Canadian researchers say there could be as many as 267,329 new cases of prostate cancer diagnosed each year by 2021. That would be 10 times as many as in 2009 (25,355 cases).
Researchers in the department of radiation oncology at the Sunnybrook Health Sciences Center at the University of Toronto calculated prostate cancer cases using best-, most likely-, and worst-case scenarios.
“The trends we’re anticipating in Canada are going to be very similar to the United States,” says Andrew Loblaw, MD, lead author. He’s a staff radiation oncologist and clinician scientist at the center.
“For clinical executives, this would mean about 650,000 men diagnosed in the United States. So there’s going to be the need for increased capacity to diagnose these men. You’re going to need better quality in active surveillance. You’re going to have to increase your treatment capacity — both surgery and radiation. And lastly, it’s about cost. Both countries are struggling to effectively manage those health care dollars,” he says.
The four factors likely to affect the incidence of prostate cancer are an increase in the aging population, increased prevalence of PSA screening, lowered PSA cutoff to recommend biopsy, and improved sensitivity to prostate biopsy. Of the four factors, the aging population and the possible lowering of the PSA threshold before biopsy are expected to be the major influencers in new cases.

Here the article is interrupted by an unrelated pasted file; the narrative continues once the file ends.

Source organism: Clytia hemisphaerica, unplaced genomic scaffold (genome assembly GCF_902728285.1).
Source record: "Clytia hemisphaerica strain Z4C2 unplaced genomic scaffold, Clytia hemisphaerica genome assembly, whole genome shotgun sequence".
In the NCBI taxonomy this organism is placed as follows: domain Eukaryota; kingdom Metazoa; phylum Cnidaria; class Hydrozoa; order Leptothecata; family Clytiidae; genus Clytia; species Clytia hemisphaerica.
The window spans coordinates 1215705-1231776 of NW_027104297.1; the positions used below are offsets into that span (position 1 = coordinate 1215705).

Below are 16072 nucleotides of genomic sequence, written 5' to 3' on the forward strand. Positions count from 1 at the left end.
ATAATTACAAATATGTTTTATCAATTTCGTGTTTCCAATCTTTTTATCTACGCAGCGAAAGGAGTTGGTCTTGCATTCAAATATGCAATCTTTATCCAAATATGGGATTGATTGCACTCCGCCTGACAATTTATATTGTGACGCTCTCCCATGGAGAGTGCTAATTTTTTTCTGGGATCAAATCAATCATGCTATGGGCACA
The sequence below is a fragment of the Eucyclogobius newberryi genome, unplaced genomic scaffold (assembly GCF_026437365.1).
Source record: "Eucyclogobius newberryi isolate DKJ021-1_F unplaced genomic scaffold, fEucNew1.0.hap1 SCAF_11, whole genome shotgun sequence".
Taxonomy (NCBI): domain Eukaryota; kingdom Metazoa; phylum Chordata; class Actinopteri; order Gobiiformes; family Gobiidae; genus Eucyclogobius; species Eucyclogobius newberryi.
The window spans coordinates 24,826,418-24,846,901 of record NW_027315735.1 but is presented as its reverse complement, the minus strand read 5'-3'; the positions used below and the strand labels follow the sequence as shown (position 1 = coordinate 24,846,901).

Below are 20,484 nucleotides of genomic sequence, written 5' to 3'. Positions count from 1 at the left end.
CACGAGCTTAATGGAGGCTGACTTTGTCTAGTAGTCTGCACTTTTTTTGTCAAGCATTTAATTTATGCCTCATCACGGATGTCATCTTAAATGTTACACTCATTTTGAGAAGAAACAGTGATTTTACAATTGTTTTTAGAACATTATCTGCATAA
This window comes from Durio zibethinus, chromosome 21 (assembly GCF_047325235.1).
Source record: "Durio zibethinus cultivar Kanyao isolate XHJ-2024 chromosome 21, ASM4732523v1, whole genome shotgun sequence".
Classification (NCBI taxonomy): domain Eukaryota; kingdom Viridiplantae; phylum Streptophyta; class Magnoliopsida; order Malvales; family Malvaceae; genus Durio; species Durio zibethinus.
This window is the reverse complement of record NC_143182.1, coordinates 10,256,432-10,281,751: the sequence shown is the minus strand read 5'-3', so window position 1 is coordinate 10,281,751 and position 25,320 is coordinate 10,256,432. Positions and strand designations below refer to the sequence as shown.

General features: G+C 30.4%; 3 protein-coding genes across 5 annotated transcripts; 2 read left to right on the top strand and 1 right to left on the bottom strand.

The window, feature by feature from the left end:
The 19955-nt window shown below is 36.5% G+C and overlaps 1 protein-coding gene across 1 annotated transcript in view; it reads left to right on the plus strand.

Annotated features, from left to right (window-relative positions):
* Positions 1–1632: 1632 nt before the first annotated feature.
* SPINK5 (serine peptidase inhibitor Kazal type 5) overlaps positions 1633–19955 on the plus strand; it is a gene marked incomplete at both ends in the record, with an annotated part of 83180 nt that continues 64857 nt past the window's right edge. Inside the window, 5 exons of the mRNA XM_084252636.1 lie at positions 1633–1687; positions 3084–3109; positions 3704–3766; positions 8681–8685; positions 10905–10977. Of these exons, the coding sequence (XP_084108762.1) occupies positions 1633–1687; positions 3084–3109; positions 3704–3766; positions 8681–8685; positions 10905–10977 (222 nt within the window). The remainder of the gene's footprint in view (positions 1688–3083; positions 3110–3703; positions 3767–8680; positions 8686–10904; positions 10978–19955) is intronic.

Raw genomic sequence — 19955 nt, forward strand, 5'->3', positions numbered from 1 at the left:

The U.S. Centers for Disease Control and Prevention makes no such predictions. Jun Li, MD, PhD, MPH, an epidemiologist at the CDC, says the latest data available for prostate cancer incidence are from 2006. The agency reports that the incidence of prostate cancer has decreased significantly, by 2.4 percent per year from 2000 to 2006.
With better screening, physicians are better equipped at finding prostate cancer earlier, and plotting an effective treatment plan. Loblaw points out that the “men who died this year from prostate cancer were diagnosed 17 years ago. And those men who are diagnosed today are going to have markedly different treatments, so these men will have different mortality rates 17 years from now.”
Source: Quon H, Loblaw A, Nam R. Dramatic increase in prostate cancer cases by 2021. BJUI. Apr 20. doi: 10.1111/j.1464-410X.2011.10197.x. [Epub ahead of print]
Source: Centers for Disease Control and Prevention. United States Cancer Statistics. 2007